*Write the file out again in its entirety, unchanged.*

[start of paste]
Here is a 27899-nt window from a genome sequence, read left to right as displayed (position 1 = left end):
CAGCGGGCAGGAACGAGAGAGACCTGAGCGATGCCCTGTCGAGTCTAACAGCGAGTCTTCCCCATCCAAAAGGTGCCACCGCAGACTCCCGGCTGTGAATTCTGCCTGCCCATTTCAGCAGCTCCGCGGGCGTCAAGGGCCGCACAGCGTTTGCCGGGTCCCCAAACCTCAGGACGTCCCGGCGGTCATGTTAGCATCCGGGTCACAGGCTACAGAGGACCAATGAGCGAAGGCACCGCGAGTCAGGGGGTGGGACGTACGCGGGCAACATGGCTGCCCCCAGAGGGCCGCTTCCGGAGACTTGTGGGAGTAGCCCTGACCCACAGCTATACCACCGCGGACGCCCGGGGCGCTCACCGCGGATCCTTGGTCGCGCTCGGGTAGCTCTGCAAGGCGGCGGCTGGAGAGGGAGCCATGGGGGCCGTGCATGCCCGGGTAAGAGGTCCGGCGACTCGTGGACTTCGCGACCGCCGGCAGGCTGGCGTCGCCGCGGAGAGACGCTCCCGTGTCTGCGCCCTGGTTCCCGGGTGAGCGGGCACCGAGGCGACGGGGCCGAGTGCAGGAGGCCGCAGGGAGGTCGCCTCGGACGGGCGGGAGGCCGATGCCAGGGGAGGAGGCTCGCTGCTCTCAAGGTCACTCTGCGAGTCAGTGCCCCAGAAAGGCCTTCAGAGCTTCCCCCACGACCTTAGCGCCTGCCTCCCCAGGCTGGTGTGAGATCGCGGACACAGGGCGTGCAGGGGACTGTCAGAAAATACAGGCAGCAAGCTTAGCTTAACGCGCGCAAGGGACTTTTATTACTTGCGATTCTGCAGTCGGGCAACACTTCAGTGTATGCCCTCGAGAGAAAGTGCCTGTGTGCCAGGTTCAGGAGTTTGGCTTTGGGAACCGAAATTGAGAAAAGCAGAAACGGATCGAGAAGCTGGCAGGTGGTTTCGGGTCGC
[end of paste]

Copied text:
Here is a 27899-nt window from a genome sequence, read left to right as displayed (position 1 = left end):
CAGCGGGCAGGAACGAGAGAGACCTGAGCGATGCCCTGTCGAGTCTAACAGCGAGTCTTCCCCATCCAAAAGGTGCCACCGCAGACTCCCGGCTGTGAATTCTGCCTGCCCATTTCAGCAGCTCCGCGGGCGTCAAGGGCCGCACAGCGTTTGCCGGGTCCCCAAACCTCAGGACGTCCCGGCGGTCATGTTAGCATCCGGGTCACAGGCTACAGAGGACCAATGAGCGAAGGCACCGCGAGTCAGGGGGTGGGACGTACGCGGGCAACATGGCTGCCCCCAGAGGGCCGCTTCCGGAGACTTGTGGGAGTAGCCCTGACCCACAGCTATACCACCGCGGACGCCCGGGGCGCTCACCGCGGATCCTTGGTCGCGCTCGGGTAGCTCTGCAAGGCGGCGGCTGGAGAGGGAGCCATGGGGGCCGTGCATGCCCGGGTAAGAGGTCCGGCGACTCGTGGACTTCGCGACCGCCGGCAGGCTGGCGTCGCCGCGGAGAGACGCTCCCGTGTCTGCGCCCTGGTTCCCGGGTGAGCGGGCACCGAGGCGACGGGGCCGAGTGCAGGAGGCCGCAGGGAGGTCGCCTCGGACGGGCGGGAGGCCGATGCCAGGGGAGGAGGCTCGCTGCTCTCAAGGTCACTCTGCGAGTCAGTGCCCCAGAAAGGCCTTCAGAGCTTCCCCCACGACCTTAGCGCCTGCCTCCCCAGGCTGGTGTGAGATCGCGGACACAGGGCGTGCAGGGGACTGTCAGAAAATACAGGCAGCAAGCTTAGCTTAACGCGCGCAAGGGACTTTTATTACTTGCGATTCTGCAGTCGGGCAACACTTCAGTGTATGCCCTCGAGAGAAAGTGCCTGTGTGCCAGGTTCAGGAGTTTGGCTTTGGGAACCGAAATTGAGAAAAGCAGAAACGGATCGAGAAGCTGGCAGGTGGTTTCGGGTCGC